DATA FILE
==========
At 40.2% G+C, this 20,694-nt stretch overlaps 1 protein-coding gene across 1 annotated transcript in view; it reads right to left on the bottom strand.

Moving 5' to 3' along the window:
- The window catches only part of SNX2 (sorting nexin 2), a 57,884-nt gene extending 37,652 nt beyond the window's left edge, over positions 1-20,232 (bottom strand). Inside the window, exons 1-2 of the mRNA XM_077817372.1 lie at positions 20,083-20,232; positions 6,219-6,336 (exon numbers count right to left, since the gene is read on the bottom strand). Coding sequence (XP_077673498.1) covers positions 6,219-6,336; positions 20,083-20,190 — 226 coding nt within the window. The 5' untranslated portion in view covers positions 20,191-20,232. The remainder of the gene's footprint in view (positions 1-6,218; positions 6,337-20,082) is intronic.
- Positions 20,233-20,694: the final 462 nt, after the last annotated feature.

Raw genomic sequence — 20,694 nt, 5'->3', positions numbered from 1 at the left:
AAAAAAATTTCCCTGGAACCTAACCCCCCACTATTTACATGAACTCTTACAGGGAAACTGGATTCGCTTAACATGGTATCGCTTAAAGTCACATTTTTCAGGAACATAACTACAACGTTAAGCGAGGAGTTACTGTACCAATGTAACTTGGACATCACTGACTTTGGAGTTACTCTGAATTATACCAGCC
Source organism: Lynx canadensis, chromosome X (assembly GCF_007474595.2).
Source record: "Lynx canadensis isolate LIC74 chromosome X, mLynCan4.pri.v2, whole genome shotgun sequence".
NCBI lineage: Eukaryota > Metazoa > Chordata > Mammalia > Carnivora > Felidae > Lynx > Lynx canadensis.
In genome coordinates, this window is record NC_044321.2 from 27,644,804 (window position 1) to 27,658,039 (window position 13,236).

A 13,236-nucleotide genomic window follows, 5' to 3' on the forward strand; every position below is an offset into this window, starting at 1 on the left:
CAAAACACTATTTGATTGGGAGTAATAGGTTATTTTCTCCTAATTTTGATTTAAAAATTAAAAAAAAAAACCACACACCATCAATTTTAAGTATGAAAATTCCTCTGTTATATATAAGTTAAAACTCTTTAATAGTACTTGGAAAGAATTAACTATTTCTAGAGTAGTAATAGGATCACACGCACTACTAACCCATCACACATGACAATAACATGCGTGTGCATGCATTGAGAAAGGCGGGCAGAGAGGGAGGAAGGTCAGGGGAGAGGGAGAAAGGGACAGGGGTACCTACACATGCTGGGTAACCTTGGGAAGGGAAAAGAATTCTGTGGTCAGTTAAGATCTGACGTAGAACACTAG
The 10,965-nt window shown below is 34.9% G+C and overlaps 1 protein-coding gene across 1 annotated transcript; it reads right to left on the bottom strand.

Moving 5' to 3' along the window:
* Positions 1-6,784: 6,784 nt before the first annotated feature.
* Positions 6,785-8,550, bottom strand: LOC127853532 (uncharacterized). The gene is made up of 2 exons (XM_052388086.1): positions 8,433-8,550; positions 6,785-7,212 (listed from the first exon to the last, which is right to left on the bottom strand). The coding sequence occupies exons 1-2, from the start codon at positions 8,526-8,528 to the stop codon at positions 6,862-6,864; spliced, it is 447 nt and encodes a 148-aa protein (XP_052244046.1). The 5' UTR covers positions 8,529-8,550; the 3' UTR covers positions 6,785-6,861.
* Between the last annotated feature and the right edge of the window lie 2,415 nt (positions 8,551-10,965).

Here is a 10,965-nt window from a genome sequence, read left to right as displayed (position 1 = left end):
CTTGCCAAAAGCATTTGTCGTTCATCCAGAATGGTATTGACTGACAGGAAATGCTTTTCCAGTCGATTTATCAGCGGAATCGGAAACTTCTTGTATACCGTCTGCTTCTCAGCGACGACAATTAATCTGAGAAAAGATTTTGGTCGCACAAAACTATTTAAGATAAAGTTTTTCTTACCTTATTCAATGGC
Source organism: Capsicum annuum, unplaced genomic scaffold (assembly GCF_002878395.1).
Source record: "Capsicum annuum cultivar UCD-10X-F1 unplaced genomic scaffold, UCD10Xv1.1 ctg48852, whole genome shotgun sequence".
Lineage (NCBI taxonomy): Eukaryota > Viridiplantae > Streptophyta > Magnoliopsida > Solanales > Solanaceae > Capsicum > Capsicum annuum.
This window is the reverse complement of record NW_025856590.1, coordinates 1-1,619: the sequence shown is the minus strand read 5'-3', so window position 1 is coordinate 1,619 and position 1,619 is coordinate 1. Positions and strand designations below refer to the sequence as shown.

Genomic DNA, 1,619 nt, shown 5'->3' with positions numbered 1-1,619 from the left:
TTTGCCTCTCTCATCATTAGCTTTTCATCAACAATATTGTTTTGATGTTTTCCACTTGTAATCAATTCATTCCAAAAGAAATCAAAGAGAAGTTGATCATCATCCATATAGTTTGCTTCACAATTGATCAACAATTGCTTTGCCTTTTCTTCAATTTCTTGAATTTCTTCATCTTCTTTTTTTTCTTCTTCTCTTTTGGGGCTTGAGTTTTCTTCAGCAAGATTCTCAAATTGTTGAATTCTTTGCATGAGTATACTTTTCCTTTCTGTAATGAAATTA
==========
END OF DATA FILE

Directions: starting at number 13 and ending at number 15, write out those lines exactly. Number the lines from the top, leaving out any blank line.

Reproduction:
The 10,965-nt window shown below is 34.9% G+C and overlaps 1 protein-coding gene across 1 annotated transcript; it reads right to left on the bottom strand.

Moving 5' to 3' along the window:
* Positions 1-6,784: 6,784 nt before the first annotated feature.